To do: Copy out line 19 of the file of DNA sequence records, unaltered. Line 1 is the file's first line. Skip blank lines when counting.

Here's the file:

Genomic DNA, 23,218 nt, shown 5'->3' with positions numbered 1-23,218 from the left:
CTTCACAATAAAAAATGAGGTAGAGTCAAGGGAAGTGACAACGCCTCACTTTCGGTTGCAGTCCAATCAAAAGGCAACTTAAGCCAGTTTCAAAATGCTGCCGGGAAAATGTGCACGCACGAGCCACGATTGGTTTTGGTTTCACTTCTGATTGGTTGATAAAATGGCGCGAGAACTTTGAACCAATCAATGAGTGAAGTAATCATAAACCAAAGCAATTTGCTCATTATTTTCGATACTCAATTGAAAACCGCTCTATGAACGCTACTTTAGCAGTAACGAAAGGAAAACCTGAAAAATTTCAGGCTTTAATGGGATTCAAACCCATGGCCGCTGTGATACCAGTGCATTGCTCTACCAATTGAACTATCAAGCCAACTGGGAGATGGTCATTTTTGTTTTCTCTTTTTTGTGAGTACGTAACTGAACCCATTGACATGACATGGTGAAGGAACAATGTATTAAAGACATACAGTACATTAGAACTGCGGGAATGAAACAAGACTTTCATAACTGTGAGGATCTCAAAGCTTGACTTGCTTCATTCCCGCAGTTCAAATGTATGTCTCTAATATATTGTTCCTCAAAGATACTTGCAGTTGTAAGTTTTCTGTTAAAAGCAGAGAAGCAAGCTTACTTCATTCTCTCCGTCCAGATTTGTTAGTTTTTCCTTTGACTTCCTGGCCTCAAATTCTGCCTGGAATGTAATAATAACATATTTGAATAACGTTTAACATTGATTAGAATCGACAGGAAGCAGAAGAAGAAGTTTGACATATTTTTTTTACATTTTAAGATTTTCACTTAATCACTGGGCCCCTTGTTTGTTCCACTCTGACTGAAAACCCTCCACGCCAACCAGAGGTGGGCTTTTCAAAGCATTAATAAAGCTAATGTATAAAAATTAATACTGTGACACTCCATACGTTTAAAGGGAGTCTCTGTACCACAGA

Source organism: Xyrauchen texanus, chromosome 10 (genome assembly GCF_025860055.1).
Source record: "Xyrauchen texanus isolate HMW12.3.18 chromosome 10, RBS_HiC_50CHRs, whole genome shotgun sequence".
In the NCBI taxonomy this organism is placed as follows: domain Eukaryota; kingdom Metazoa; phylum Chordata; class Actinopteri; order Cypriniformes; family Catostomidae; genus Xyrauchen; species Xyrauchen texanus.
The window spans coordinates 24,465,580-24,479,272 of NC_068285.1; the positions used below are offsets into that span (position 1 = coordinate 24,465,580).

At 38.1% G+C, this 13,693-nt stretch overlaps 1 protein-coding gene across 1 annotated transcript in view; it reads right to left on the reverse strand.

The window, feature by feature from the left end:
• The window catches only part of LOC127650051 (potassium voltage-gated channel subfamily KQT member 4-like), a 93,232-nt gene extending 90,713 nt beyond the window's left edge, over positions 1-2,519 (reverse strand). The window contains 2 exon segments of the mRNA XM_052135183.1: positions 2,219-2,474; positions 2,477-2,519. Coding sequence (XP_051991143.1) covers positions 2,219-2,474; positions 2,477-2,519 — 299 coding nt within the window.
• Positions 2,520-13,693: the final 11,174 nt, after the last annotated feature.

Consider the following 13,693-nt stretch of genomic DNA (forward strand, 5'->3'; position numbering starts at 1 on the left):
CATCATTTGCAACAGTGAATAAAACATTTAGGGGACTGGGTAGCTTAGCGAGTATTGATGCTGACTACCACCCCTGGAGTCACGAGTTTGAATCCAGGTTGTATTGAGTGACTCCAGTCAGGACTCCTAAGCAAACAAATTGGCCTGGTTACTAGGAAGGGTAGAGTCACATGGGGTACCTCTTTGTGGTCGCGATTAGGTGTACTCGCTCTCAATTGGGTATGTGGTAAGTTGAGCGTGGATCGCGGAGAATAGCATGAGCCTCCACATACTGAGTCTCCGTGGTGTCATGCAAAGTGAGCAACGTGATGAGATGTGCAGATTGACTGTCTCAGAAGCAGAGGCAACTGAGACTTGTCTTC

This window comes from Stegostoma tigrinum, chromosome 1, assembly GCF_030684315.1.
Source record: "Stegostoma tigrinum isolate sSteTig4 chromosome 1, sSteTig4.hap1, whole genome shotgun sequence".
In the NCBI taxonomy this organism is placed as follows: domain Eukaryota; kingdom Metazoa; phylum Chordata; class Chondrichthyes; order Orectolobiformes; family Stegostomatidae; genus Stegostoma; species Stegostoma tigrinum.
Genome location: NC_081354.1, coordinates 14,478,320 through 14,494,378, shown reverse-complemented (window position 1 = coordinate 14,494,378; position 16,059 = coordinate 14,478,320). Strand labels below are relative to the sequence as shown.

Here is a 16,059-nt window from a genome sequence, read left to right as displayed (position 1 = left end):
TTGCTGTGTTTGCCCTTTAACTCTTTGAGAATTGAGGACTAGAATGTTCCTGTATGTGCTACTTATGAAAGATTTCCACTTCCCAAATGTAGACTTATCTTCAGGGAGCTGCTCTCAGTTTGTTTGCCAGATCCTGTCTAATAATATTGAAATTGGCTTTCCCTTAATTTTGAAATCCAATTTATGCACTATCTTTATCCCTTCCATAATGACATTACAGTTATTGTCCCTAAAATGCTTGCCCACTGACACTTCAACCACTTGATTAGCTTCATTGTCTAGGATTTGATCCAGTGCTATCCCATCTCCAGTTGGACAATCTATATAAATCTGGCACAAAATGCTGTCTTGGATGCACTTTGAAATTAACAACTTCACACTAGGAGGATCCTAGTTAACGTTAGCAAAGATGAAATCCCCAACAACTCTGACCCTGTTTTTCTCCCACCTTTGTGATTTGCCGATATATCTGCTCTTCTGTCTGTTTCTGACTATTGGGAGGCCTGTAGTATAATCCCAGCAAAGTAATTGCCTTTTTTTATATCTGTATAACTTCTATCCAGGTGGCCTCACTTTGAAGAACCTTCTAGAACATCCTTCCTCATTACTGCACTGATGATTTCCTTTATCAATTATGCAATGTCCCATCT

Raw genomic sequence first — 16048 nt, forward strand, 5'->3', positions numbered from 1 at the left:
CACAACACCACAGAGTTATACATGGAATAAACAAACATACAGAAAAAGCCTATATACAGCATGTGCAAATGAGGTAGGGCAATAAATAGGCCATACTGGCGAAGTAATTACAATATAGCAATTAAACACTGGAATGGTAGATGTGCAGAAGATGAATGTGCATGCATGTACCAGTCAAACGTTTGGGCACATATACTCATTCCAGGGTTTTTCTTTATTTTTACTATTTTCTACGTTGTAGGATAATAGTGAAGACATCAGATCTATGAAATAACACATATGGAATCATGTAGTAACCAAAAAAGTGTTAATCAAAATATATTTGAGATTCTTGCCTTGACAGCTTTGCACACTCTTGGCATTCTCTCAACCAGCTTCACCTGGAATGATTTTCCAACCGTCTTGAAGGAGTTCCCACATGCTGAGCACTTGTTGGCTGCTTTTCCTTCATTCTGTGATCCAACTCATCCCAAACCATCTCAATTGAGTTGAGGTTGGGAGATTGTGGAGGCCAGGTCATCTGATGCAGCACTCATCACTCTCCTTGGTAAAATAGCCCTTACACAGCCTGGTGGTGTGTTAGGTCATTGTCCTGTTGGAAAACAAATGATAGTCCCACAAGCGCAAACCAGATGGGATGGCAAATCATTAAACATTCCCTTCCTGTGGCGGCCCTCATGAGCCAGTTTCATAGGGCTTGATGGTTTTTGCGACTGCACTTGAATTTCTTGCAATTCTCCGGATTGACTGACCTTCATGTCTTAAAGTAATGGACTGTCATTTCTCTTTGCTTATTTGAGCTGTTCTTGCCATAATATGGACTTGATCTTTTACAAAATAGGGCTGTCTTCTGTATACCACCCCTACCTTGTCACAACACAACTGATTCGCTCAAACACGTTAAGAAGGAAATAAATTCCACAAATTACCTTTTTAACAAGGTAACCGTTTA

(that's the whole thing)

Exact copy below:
Raw genomic sequence first — 16048 nt, forward strand, 5'->3', positions numbered from 1 at the left: